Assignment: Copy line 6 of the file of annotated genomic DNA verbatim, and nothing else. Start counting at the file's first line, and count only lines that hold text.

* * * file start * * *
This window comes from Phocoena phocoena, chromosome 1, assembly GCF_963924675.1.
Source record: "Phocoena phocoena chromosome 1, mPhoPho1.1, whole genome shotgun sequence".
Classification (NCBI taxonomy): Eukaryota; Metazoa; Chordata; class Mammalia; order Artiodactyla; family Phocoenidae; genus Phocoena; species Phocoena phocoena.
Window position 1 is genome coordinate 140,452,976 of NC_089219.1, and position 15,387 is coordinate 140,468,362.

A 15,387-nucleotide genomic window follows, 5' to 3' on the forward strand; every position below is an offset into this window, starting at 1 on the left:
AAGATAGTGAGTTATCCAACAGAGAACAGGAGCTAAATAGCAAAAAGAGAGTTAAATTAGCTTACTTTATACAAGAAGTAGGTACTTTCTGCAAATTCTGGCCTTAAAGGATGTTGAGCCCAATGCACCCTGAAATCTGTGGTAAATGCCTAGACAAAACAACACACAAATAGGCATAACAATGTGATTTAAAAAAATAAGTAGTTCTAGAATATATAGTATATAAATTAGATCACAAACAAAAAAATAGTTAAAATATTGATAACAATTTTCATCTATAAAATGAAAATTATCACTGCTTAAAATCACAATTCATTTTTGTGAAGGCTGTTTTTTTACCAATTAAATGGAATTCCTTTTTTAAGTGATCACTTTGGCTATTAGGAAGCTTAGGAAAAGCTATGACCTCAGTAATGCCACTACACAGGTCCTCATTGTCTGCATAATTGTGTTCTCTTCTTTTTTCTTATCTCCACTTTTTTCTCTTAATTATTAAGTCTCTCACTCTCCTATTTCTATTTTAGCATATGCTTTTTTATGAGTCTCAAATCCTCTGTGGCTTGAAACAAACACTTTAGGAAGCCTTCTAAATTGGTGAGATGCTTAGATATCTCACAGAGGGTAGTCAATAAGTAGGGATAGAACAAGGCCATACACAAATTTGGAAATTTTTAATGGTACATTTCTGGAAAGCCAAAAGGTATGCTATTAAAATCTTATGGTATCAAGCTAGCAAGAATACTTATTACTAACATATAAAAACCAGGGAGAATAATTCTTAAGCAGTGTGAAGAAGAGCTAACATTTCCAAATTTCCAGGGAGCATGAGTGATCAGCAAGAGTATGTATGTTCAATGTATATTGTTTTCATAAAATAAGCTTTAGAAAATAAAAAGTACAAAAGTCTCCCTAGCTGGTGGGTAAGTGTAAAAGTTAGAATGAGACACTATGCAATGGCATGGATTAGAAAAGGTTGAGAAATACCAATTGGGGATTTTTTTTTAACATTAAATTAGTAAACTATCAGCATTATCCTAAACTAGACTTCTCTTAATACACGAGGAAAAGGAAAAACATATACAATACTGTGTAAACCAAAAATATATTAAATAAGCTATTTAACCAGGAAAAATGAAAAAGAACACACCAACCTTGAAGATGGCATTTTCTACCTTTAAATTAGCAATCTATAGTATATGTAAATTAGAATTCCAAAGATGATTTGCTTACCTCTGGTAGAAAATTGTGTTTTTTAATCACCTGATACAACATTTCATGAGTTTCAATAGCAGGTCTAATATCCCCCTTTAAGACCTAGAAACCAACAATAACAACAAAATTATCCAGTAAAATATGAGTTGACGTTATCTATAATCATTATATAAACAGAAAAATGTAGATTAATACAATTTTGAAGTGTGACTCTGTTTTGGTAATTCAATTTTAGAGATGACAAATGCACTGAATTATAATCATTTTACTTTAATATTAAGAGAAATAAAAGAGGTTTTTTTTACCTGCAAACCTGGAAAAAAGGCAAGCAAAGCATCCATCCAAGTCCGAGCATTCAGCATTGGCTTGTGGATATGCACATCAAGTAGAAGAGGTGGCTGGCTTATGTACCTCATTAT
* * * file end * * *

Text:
AAGATAGTGAGTTATCCAACAGAGAACAGGAGCTAAATAGCAAAAAGAGAGTTAAATTAGCTTACTTTATACAAGAAGTAGGTACTTTCTGCAAATTCTGGCCTTAAAGGATGTTGAGCCCAATGCACCCTGAAATCTGTGGTAAATGCCTAGACAAAACAACACACAAATAGGCATAACAATGTGATTTAAAAAAATAAGTAGTTCTAGAATATATAGTATATAAATTAGATCACAAACAAAAAAATAGTTAAAATATTGATAACAATTTTCATCTATAAAATGAAAATTATCACTGCTTAAAATCACAATTCATTTTTGTGAAGGCTGTTTTTTTACCAATTAAATGGAATTCCTTTTTTAAGTGATCACTTTGGCTATTAGGAAGCTTAGGAAAAGCTATGACCTCAGTAATGCCACTACACAGGTCCTCATTGTCTGCATAATTGTGTTCTCTTCTTTTTTCTTATCTCCACTTTTTTCTCTTAATTATTAAGTCTCTCACTCTCCTATTTCTATTTTAGCATATGCTTTTTTATGAGTCTCAAATCCTCTGTGGCTTGAAACAAACACTTTAGGAAGCCTTCTAAATTGGTGAGATGCTTAGATATCTCACAGAGGGTAGTCAATAAGTAGGGATAGAACAAGGCCATACACAAATTTGGAAATTTTTAATGGTACATTTCTGGAAAGCCAAAAGGTATGCTATTAAAATCTTATGGTATCAAGCTAGCAAGAATACTTATTACTAACATATAAAAACCAGGGAGAATAATTCTTAAGCAGTGTGAAGAAGAGCTAACATTTCCAAATTTCCAGGGAGCATGAGTGATCAGCAAGAGTATGTATGTTCAATGTATATTGTTTTCATAAAATAAGCTTTAGAAAATAAAAAGTACAAAAGTCTCCCTAGCTGGTGGGTAAGTGTAAAAGTTAGAATGAGACACTATGCAATGGCATGGATTAGAAAAGGTTGAGAAATACCAATTGGGGATTTTTTTTTAACATTAAATTAGTAAACTATCAGCATTATCCTAAACTAGACTTCTCTTAATACACGAGGAAAAGGAAAAACATATACAATACTGTGTAAACCAAAAATATATTAAATAAGCTATTTAACCAGGAAAAATGAAAAAGAACACACCAACCTTGAAGATGGCATTTTCTACCTTTAAATTAGCAATCTATAGTATATGTAAATTAGAATTCCAAAGATGATTTGCTTACCTCTGGTAGAAAATTGTGTTTTTTAATCACCTGATACAACATTTCATGAGTTTCAATAGCAGGTCTAATATCCCCCTTTAAGACCTAGAAACCAACAATAACAACAAAATTATCCAGTAAAATATGAGTTGACGTTATCTATAATCATTATATAAACAGAAAAATGTAGATTAATACAATTTTGAAGTGTGACTCTGTTTTGGTAATTCAATTTTAGAGATGACAAATGCACTGAATTATAATCATTTTACTTTAATATTAAGAGAAATAAAAGAGGTTTTTTTTACCTGCAAACCTGGAAAAAAGGCAAGCAAAGCATCCATCCAAGTCCGAGCATTCAGCATTGGCTTGTGGATATGCACATCAAGTAGAAGAGGTGGCTGGCTTATGTACCTCATTAT